This is how I discovered the latter’s spin-off, Stargate: Atlantis.

In this series, Stargate Command sends a team through the gate on a potentially one-way trip to the Pegasus Galaxy and the mythical lost city of Atlantis. The expedition is lead by Dr. Elizabeth Weir (Tori Higginson) and includes scientists Dr. Rodney McKay (David Hewlett), Dr. Radek Zelenka (David Nykl), medical man Dr. Carson Beckett (Paul McGillion), and Chuck the Technician (Chuck Campbell). Their military attachment is initially led by Col. Marshall Sumner (Robert Patrick), who unfortunately doesn’t last long, forcing Lt. Col John Shepherd (Joe Flanigan) to assume charge, and whose men include Major Evan Lorne (Kavan Smith), and Lt. Aiden Ford (Rainbow Sun Francks). They’re aided in their exploration of the new galaxy by local Athosian Teyla Emmagan (Rachel Luttrell).

However, this new galaxy has no shortage of dangers and enemies, most notably Wraiths, humanoid creatures that literally suck the life out of humans.

In the course of five seasons, Dr. Elizabeth Weir is replaced by first Col. Samantha Carter (Amanda Tapping) from SG-1 and then later IOA official Richard Woosley (Robert Picardo). After a tragic encounter with a Wraith, Lt. Ford becomes addicted to Wraith enzyme and goes rogue. His place on Shepherd’s team is filled by Satedan and former runner Specialist Ronan Dex (Jason Momoa). And after a devastating incident, Dr. Beckett is replaced by Dr. Jennifer Keller (Jewel Stait). The expedition is also reconnected with Stargate Command and the Milky Way, sometimes by stargate, but usually by an Asgard ship called the Daedalus that’s commanded by Col. Steven Caldwell (Mitch Pileggi).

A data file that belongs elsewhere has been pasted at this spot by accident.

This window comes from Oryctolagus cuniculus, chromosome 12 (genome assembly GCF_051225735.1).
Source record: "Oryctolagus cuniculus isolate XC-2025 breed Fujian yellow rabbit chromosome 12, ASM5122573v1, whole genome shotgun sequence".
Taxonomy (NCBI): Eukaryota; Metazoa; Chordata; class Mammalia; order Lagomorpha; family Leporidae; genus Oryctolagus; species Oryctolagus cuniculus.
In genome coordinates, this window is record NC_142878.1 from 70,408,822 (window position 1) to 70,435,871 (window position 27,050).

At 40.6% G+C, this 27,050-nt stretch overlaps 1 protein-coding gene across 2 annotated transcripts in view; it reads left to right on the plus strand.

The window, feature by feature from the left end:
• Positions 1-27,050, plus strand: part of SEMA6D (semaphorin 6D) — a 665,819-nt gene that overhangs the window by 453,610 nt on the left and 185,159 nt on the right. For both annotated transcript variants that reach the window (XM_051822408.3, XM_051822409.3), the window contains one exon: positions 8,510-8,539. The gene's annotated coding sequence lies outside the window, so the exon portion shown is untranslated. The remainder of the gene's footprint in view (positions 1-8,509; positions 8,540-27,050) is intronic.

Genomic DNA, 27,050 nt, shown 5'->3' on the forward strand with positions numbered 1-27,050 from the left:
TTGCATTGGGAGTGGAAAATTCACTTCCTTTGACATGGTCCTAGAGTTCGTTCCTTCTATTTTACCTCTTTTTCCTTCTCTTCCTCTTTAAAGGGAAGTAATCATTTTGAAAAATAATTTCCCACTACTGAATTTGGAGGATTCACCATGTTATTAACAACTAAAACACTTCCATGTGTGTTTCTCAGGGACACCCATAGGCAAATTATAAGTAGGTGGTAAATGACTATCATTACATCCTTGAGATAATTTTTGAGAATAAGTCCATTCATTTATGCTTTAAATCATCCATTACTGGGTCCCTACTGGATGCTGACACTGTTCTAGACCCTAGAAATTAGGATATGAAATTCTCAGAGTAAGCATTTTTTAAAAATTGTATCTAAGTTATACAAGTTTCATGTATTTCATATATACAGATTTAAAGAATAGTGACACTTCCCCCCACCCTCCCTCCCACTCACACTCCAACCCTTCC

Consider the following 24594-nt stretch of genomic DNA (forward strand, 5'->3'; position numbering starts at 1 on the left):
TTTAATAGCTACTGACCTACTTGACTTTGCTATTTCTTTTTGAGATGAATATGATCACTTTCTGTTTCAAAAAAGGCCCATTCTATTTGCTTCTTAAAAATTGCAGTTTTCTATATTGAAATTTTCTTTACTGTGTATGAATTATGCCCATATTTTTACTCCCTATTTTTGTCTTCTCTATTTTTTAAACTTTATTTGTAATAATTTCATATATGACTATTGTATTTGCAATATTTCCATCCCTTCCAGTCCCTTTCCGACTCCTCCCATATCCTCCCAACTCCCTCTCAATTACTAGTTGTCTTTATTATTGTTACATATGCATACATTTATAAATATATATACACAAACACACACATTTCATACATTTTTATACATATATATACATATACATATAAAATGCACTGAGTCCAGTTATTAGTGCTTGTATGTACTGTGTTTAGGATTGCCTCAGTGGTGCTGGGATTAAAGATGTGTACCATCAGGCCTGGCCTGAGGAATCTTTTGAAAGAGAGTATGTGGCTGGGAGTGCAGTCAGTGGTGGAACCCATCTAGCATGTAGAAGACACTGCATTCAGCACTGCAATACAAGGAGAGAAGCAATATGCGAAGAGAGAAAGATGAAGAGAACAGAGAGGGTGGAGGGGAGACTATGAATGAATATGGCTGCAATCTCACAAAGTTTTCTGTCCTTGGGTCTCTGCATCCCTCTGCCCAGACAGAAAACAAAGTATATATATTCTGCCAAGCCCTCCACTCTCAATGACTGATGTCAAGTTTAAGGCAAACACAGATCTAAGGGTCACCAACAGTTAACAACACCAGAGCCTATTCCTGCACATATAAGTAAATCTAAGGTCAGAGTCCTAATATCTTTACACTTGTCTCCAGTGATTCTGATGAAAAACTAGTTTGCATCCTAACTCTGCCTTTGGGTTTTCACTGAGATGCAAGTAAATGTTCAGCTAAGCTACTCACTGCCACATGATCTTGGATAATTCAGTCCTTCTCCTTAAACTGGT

Much like SG-1, the point of the expedition is to explore the Pegasus Galaxy, make friends, and fight enemies. Unfortunately, the expedition itself is the reason their biggest enemy, the Wraith, is even around. During one of their first trips looking for friends, they accidentally wake them up. They also find plenty of human enemies as well, most notably the Genii, who covet their technology.

Some folks passing through the Pegasus Galaxy include: SG-1 alums Richard Dean Anderson, Michael Shanks, Christopher Judge, Claudia Black, Ben Browder, Bill Dow, Gary Jones, Beau Bridges, Don S. Davis, and Dan Shea; in recurring roles Sharon Taylor (Amelia Banks), Connor Trineer (Michael Kenmore), Dean Marshall (Sgt. Bates), Craig Veroni (Dr. Peter Grodin), Ben Cotton (Dr. Kavanaugh), Linda Ko (Marie), Patrick Sabongui (Kanaan), David Ogden Stiers (Oberoth), Andree Frizzell (Wraith Queen), Claire Rankin (Dr. Kate Heightmeyer), Michael Beach (Col. Abe Ellis), Kate Hewlett (David Hewlett’s sister playing his sister Jeannie Miller), and Christopher Heyerdahl (as both Athosian Halling and Todd the Wraith because he’s just that damn good); Genii Robert Davi, Ryan Robbins, and Colm Meaney; Mark Dacascos, Richard Kind, Jaime Ray Newman, Jill Wagner, Jodelle Ferland; Mike Dopud and Patrick Gilmore, who hold the distinction of being in episodes of all three Stargate shows as different characters; Kari Wuher, Dominic Zampronga, Laura Harris, Dave Foley, Nicole de Boer, Alan Ruck, Leela Savasta, Janina Gavankar, Christina Cox, Bill Nye, Neil deGrasse Tyson, Patrick Gallagher, Steve Schirripa, Frank Vincent, and Danny Trejo.

It’s a fun sci-fi adventure show with plenty of action, a certain measure of wit and one-liners, and just enough emotional weight. The heart of the show lies in the characters and their relationships. Tight bonds are formed in high-pressure situations, especially when cut off from home. The episodes that highlight those relationships are the ones that I tend to like best.

“Tao of Rodney” is a perfect example of this. Rodney is hit with a beam from a piece of Ancient technology that increases his brilliance and gives him telepathy and telekinesis. It also supersizes his already supersized ego, which nearly costs Zelenka is his life. After it’s revealed that the purpose of this machine is to accelerate evolution to the point of ascension (all of this makes perfect sense if you watch the show) and Rodney is going to die, he ends up making very sincere gestures towards the people he cares about as he reconciles his fate.

Spoiler alert: he doesn’t actually die. But it’s still meaningful just the same.